THE BLOG

Is It Too Late For Theresa May To Get The Next Generation Of Voters On Side?

I’m sure this is something Theresa May doesn’t want to hear or do, but it may be time to take a leaf out of Corbyn’s book

04/01/2018 15:52 GMT | Updated 04/01/2018 15:53 GMT
DANIEL LEAL-OLIVAS via Getty Images

For many years young people have been ignored, left behind and branded ignorant or uninterested in politics. This myth is finally being blown out of the water. Ever since the 2015 general election, young people have been the ‘sleeping giant’, slowing waking to broken dreams, uncaring policies, and seemingly insurmountable societal odds.

They are angry.

Young people have been, for many years, the easy cut for politicians. They did not vote or engage, so naturally politicians have ignored them. However, things are changing, and now political parties are trying to engage with the younger generation, with some being better at this than others.

I attended the latest Conservative Party conference, and there was a very direct and heavy emphasis on young people in almost all fringe events and main conference speeches. Whether that’s because of the youth sector pushing the vote, or the momentum that has awoken in the next generation, the Conservatives have clearly taken note. They are listening and are on a mission to drive their message to young people across the UK.

The main politician who has managed to engage young people is Jeremy Corbyn, the turnout of young people at the last General Election was astounding, as was the way in which Labour encouraged them in their campaign. I’m sure this is something Theresa May doesn’t want to hear or do, but it may be time to take a leaf out of Corbyn’s book - after all he invigorated the younger generation to vote.

The Conservatives have a lot to do before young people would even consider voting for them or Theresa May, especially considering her current record. Take the BBC debate in the last General Election for instance - not that Amber Rudd didn’t do a fine job - however, it would be nice for the Prime Minister to fight her own battles. This showed her to be incapable of speaking and debating her own policies against the other party leaders, which was further exacerbated on the Conservative Twitter account which was getting trolled while the debate was going on.

 

Young people want humanity and genuine purpose, qualities Theresa May has yet to display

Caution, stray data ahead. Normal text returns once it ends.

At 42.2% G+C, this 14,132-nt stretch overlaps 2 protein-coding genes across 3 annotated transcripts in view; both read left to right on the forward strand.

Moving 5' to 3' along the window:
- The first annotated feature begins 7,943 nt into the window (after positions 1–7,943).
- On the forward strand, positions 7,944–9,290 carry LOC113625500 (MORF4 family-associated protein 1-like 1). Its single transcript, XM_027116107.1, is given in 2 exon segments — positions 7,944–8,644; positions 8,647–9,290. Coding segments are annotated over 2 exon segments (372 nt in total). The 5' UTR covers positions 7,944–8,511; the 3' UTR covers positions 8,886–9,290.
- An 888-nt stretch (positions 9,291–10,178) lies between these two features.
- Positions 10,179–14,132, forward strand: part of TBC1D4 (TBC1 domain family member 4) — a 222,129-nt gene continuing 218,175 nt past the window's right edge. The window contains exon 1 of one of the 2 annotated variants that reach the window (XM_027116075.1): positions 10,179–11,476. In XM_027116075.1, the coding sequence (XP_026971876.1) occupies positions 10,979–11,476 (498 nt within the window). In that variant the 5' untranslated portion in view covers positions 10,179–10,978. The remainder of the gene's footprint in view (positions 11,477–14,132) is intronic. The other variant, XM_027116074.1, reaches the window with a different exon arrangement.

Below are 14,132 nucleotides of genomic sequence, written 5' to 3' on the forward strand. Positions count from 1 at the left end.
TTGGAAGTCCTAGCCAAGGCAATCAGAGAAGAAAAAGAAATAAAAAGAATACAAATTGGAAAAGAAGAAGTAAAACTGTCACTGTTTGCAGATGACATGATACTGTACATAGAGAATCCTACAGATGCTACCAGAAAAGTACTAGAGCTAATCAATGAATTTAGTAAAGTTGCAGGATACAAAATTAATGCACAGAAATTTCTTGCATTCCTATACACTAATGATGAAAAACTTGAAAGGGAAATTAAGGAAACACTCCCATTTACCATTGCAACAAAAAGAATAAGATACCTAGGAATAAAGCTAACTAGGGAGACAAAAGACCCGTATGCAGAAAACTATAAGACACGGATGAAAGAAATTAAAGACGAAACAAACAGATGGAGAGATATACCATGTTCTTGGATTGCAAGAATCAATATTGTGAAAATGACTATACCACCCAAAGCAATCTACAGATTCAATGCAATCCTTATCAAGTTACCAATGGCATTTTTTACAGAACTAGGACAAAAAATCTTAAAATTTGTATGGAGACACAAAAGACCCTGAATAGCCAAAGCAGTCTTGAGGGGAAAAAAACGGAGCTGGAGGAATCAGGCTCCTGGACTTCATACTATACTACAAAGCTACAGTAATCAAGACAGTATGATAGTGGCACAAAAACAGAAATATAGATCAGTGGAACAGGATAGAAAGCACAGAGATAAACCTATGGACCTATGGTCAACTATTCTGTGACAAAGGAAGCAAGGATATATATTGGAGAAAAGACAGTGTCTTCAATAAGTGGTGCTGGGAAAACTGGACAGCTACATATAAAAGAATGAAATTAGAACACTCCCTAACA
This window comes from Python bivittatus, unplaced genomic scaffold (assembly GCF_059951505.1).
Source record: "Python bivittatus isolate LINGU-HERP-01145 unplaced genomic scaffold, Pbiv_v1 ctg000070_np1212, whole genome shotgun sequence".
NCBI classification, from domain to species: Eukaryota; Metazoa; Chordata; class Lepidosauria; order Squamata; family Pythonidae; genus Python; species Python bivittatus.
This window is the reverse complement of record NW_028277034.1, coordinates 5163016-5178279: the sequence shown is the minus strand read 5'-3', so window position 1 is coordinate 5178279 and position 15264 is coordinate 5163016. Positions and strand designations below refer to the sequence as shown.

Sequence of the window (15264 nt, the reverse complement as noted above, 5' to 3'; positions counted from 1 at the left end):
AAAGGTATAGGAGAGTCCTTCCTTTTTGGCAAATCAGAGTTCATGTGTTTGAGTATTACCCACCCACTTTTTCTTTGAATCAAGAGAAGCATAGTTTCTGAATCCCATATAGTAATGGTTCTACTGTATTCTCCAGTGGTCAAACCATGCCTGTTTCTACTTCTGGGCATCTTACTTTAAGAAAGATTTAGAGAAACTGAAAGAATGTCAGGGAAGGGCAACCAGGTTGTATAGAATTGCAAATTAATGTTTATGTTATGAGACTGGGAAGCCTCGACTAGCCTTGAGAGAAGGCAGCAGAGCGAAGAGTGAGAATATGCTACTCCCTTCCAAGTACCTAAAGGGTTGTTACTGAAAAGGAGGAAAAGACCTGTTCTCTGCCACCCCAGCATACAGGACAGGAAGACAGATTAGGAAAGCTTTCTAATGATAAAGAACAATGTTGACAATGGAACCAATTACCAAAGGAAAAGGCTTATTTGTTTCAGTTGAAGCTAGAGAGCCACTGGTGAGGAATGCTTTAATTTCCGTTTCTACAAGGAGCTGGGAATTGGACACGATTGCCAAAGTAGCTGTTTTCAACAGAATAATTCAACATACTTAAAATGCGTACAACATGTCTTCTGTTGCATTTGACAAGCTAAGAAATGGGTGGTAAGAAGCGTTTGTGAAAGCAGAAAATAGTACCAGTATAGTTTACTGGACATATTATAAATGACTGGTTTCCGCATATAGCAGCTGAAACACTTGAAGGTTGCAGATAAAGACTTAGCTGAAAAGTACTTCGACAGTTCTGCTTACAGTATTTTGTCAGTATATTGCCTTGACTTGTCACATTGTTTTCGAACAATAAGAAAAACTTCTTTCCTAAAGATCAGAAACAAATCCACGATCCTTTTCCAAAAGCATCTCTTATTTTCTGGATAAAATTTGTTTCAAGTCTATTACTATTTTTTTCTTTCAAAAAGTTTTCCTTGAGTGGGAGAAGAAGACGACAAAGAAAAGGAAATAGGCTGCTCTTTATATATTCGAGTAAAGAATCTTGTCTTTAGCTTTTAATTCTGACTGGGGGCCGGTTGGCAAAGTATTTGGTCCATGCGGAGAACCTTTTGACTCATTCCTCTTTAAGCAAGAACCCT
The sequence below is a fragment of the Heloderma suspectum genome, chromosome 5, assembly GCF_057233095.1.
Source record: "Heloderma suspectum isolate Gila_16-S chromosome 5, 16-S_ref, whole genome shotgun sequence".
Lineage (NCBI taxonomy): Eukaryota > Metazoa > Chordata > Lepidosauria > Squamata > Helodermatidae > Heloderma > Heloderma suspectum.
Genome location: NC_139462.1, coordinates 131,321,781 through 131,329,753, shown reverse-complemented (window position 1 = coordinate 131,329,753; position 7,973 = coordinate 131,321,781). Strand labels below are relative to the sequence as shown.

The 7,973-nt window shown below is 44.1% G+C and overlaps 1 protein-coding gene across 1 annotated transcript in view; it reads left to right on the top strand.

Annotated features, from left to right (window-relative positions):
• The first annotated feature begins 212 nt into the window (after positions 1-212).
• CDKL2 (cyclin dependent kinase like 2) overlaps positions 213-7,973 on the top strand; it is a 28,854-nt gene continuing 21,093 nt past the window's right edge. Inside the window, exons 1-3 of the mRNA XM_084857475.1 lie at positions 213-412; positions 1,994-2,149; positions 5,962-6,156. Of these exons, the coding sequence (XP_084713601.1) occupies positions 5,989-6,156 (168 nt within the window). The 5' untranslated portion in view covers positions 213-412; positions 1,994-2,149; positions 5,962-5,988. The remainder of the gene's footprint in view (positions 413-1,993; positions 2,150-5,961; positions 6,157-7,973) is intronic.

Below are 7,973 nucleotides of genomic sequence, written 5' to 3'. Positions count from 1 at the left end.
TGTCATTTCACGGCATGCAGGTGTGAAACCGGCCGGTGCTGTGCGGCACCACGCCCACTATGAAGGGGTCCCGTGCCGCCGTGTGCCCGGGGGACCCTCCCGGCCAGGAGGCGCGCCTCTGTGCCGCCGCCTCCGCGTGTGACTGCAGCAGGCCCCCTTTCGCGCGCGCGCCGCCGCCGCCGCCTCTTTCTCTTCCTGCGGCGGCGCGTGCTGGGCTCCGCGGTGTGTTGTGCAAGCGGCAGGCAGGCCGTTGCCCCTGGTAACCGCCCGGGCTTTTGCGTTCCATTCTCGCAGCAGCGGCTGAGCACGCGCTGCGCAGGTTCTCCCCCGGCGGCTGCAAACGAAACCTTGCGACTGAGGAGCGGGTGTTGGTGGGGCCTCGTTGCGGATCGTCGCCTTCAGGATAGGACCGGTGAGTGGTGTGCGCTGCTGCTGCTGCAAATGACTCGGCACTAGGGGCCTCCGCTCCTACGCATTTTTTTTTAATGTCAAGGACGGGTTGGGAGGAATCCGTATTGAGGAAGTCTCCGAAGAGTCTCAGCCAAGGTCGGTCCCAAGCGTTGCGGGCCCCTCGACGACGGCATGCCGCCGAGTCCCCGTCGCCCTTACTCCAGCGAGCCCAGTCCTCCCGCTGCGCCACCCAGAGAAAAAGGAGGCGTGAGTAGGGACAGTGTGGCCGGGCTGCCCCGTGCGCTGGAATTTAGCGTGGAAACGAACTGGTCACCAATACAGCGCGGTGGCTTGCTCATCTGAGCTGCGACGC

There is no excuse for not standing up and speaking about your beliefs on a debating stage, after all isn’t that a show of confidence in your policies? Judging by the disastrous result of the snap General Election, it’s understandable why the Conservatives may have decided to keep Theresa May away. However, they underestimate the frustration young people feel from politicians not listening to them and because of it, the damage it caused their campaign to have the Prime Minister snub the BBC debate, just reaffirms the younger generation’s belief that she has no time for them.

Coupling the above with the completely set up nature of her appearances, from the campaign trail to tragedies like Grenfell, where she didn’t speak to anyone and then recently at the 6-month memorial, where she arrived via a side entrance. It gives the impression that she fears the people she is elected to serve.

This all paints a picture of a person unable to connect with people, something the next generation value greatly, especially due to the scepticism of politics. Young people need a politician that is open and inviting, someone that builds trust in politics. I run a youth news network called Shout Out UK and we run a political literacy course in secondary schools across the UK and one of the biggest issues we have found is trust in politicians, especially Theresa May, due to the constant U-turns, the Grenfell Tower disaster and of course the £1.5billion sent to the DUP for votes.

It is often assumed that young people are disinterested, uncaring of politics, or even shallow. However, I have found this to be the complete opposite, they are interested, engaged and becoming increasingly involved. All the mistakes politicians make, no matter how small some may seem, are relevant and shape our opinion of politicians, especially our Prime Minister. No matter how many times she repeats catchphrases like ‘strong and stable’, the reality is that politics in the next generation is moving away from catchy tag lines and spin. Young people want humanity and genuine purpose, qualities Theresa May has yet to display.